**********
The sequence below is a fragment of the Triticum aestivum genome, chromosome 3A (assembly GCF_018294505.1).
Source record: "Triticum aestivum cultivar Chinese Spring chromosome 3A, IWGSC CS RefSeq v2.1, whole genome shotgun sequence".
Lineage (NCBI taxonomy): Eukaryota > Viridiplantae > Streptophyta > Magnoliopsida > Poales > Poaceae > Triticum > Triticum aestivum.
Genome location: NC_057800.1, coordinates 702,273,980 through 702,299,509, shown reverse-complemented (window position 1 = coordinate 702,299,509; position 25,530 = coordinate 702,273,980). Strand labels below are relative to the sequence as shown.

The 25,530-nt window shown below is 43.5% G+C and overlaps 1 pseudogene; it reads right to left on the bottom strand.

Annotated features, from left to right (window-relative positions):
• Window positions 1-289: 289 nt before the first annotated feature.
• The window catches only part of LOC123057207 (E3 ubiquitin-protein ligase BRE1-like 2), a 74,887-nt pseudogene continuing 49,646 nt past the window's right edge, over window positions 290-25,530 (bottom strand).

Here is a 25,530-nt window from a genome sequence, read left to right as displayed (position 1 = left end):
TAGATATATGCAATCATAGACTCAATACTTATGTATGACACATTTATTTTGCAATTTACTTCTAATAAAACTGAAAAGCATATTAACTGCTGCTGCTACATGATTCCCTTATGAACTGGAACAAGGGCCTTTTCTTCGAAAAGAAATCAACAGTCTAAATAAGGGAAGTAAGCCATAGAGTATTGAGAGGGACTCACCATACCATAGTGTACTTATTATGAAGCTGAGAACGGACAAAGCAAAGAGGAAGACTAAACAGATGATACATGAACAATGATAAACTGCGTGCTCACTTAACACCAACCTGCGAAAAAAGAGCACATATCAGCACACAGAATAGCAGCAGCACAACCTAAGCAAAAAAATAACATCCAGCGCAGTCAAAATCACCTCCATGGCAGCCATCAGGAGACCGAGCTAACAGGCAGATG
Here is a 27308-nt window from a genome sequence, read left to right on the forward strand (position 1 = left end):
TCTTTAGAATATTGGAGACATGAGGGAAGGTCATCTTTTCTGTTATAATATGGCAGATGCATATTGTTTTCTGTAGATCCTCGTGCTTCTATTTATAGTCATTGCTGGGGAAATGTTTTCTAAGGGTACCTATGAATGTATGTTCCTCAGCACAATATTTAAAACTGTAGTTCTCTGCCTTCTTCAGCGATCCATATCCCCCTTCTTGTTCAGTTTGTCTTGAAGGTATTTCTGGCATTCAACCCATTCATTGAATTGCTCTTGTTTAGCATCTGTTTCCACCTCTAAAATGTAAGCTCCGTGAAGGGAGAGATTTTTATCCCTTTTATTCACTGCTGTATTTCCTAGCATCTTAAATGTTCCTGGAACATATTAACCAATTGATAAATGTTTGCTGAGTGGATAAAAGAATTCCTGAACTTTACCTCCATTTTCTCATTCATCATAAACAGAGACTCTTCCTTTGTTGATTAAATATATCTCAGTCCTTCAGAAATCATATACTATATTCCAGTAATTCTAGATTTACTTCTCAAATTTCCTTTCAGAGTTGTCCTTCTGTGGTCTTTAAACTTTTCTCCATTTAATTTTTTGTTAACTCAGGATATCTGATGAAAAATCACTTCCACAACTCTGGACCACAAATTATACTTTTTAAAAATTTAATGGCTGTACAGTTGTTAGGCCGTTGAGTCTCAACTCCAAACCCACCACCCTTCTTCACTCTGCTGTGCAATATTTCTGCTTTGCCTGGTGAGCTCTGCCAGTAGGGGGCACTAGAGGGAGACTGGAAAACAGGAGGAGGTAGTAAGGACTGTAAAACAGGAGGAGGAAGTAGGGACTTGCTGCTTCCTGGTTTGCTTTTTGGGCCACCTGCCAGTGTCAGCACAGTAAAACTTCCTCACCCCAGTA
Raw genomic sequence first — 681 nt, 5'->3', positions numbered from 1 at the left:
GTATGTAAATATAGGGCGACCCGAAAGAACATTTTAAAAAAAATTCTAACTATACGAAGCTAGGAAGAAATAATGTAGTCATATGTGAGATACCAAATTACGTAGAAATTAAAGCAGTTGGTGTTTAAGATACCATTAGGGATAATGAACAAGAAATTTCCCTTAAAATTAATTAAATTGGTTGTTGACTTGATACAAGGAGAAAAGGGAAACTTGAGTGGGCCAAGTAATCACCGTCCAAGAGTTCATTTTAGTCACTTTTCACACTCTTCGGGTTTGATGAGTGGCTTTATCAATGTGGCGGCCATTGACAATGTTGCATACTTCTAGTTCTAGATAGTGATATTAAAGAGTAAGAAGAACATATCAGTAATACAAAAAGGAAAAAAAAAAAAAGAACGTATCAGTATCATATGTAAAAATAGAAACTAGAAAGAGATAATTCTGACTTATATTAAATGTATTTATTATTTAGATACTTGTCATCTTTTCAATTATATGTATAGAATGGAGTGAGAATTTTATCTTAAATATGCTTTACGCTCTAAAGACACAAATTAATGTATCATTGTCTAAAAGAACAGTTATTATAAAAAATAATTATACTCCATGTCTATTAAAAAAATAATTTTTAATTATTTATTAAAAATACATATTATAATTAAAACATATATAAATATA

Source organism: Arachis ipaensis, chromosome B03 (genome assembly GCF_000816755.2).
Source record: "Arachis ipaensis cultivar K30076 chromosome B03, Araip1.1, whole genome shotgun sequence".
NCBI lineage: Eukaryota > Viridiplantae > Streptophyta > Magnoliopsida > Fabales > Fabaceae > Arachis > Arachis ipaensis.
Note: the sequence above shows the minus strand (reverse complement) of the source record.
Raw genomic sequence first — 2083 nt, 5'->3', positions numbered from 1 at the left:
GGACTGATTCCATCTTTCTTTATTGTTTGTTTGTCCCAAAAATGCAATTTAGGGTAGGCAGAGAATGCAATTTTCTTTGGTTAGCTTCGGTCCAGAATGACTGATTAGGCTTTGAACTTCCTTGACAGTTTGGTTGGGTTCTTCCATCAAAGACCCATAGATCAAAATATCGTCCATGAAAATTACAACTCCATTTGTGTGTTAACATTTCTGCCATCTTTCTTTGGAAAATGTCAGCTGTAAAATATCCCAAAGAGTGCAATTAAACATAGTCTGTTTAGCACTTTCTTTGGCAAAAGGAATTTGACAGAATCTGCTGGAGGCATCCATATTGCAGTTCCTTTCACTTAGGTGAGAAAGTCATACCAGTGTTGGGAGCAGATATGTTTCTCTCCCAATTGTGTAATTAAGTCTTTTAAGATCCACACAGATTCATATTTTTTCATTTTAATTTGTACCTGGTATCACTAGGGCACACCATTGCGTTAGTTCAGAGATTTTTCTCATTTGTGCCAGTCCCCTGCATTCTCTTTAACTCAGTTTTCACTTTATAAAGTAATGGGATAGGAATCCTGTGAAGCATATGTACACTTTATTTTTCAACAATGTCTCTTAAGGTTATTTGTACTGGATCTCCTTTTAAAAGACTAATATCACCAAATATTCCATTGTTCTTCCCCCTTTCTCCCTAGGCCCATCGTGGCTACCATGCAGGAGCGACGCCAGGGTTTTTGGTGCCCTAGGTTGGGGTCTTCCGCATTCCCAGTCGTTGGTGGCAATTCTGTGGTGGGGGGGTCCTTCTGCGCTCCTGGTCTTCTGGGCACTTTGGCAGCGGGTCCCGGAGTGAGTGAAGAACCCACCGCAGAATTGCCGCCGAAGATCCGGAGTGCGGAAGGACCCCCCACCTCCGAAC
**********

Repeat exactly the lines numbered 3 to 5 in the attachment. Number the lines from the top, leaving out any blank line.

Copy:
Lineage (NCBI taxonomy): Eukaryota > Viridiplantae > Streptophyta > Magnoliopsida > Poales > Poaceae > Triticum > Triticum aestivum.
Genome location: NC_057800.1, coordinates 702,273,980 through 702,299,509, shown reverse-complemented (window position 1 = coordinate 702,299,509; position 25,530 = coordinate 702,273,980). Strand labels below are relative to the sequence as shown.

The 25,530-nt window shown below is 43.5% G+C and overlaps 1 pseudogene; it reads right to left on the bottom strand.